In many areas of public life no attention is paid to corrosion – until it causes a dramatic damage event. Only then does corrosion come into focus, although the costs incurred as a consequence of corrosion in industrialized countries add up to three to four percent of the gross domestic product – a multi-billion dollar amount! However, a current study by the World Corrosion Organization (WCO) shows that the resulting damage is not limited to economic loss: corrosion puts public safety at risk, lowers the quality of life and may cause damage to health and the environment. Leaking water pipes are one example, causing the seeping away of large quantities of drinking water. Corrosion may have negative consequences on the safety of bridges, road structures and buildings. Many technologies for regenerative energies such as offshore wind farms or turbines for tidal power plants depend on solutions for the respective corrosion problems being found.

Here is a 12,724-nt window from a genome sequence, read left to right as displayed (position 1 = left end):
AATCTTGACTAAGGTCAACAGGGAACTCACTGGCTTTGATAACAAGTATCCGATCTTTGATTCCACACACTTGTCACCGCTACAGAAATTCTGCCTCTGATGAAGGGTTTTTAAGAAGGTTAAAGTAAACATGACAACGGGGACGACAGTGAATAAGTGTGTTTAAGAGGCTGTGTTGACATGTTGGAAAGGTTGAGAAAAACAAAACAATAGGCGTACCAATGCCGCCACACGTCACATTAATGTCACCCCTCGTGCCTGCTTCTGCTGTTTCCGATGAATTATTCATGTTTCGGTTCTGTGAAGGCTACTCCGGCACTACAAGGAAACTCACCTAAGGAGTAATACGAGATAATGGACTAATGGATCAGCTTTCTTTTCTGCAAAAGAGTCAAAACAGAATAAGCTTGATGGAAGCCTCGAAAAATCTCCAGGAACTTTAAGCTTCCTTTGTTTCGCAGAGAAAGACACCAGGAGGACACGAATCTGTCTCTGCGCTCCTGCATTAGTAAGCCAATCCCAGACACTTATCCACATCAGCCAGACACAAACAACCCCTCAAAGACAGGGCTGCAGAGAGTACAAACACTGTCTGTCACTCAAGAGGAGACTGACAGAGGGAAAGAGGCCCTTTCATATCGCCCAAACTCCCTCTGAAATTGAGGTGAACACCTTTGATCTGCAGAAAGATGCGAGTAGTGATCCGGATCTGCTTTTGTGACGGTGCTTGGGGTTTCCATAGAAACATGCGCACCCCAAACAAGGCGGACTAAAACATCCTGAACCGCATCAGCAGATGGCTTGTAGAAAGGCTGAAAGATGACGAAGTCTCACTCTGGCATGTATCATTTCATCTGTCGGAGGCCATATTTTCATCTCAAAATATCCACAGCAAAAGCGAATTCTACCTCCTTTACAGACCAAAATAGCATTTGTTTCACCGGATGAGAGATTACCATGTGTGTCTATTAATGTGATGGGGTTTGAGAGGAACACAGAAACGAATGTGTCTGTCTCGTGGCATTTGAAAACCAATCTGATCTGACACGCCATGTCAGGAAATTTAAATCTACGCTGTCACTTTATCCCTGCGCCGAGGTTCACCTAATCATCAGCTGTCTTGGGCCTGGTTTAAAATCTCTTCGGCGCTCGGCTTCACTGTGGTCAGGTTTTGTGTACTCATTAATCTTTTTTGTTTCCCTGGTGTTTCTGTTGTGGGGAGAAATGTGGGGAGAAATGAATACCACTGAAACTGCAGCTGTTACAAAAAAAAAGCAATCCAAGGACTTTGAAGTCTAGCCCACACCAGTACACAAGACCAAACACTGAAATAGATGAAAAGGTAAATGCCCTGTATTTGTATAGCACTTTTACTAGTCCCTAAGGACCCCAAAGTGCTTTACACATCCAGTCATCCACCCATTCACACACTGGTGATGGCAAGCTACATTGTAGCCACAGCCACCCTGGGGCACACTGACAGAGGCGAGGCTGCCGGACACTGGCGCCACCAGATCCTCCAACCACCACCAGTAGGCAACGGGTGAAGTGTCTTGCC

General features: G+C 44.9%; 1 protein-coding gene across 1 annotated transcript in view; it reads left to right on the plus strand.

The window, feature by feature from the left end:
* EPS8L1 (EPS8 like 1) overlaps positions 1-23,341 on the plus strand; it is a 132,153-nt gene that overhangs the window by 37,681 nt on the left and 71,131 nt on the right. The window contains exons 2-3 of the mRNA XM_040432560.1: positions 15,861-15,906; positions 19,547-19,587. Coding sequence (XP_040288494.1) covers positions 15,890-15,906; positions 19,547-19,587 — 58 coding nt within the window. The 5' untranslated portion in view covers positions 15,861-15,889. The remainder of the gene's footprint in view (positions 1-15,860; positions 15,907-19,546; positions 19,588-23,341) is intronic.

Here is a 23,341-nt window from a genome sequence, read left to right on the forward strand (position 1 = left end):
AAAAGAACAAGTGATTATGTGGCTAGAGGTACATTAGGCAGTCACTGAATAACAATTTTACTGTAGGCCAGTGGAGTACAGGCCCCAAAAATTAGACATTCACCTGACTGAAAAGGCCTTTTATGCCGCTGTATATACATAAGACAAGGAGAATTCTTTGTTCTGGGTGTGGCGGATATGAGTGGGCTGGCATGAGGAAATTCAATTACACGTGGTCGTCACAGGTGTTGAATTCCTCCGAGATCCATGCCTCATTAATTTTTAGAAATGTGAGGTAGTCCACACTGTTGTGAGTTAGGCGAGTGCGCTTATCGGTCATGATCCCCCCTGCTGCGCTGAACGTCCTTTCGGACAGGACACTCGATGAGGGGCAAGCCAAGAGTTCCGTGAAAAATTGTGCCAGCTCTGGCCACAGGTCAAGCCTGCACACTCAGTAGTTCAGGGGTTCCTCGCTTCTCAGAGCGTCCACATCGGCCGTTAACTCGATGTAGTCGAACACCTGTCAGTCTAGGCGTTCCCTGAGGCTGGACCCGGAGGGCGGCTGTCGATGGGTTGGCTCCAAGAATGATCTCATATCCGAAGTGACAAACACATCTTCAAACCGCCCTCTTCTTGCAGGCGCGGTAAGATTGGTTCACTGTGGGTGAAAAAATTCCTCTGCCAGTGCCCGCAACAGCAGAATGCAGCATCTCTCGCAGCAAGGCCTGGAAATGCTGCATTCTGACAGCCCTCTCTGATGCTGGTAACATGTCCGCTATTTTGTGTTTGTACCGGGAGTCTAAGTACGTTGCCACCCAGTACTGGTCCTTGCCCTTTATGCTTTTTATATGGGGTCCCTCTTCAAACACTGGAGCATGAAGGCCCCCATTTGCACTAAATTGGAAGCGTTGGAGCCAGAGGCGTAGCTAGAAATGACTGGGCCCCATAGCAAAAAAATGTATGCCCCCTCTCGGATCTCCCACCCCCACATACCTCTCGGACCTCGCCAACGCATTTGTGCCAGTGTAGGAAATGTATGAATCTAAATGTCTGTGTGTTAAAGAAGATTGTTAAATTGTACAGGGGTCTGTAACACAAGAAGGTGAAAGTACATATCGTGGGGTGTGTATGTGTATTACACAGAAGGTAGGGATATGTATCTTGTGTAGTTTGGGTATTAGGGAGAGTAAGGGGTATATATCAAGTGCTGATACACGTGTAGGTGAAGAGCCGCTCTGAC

Technically speaking, corrosion (from the Latin corrodere, “decompose, decay, gnaw”) is the reaction of a material with its environment, causing a measurable change to the material and possibly leading to a functional impairment of a component or the system. Chemical corrosion can affect metals (DIN EN ISO
8044; previously DIN 50900).

Carapax-Rost-Illu E

The most commonly known type of corrosion is rusting, the oxidation of iron. The oxidant in this redox reaction is oxygen dissolved in water. The result, rust, is therefore an iron and oxygen compound. The corrosion reaction is significantly accelerated by the impact of stimulants such as chlorides and sulfates.
Type and velocity of the reaction are also dependent upon the location of the building and the ambient conditions.

In geology, corrosion is perceived as the decomposition of rocks from exposure to water. Weathering processes of this kind also affect buildings, thus corrosion not only occurs in steel and iron, but can also be found in concrete, wood, plastics as well as in light and heavy metals. The causes are varied, e. g. humidity (water), oxygen (air), chlorides (maritime atmosphere), sulfates and nitric oxides (industrial atmosphere) as well as bacteria.

The specialized Carapax products are used to tackle all of these challenges, and have been for decades with proven worldwide success.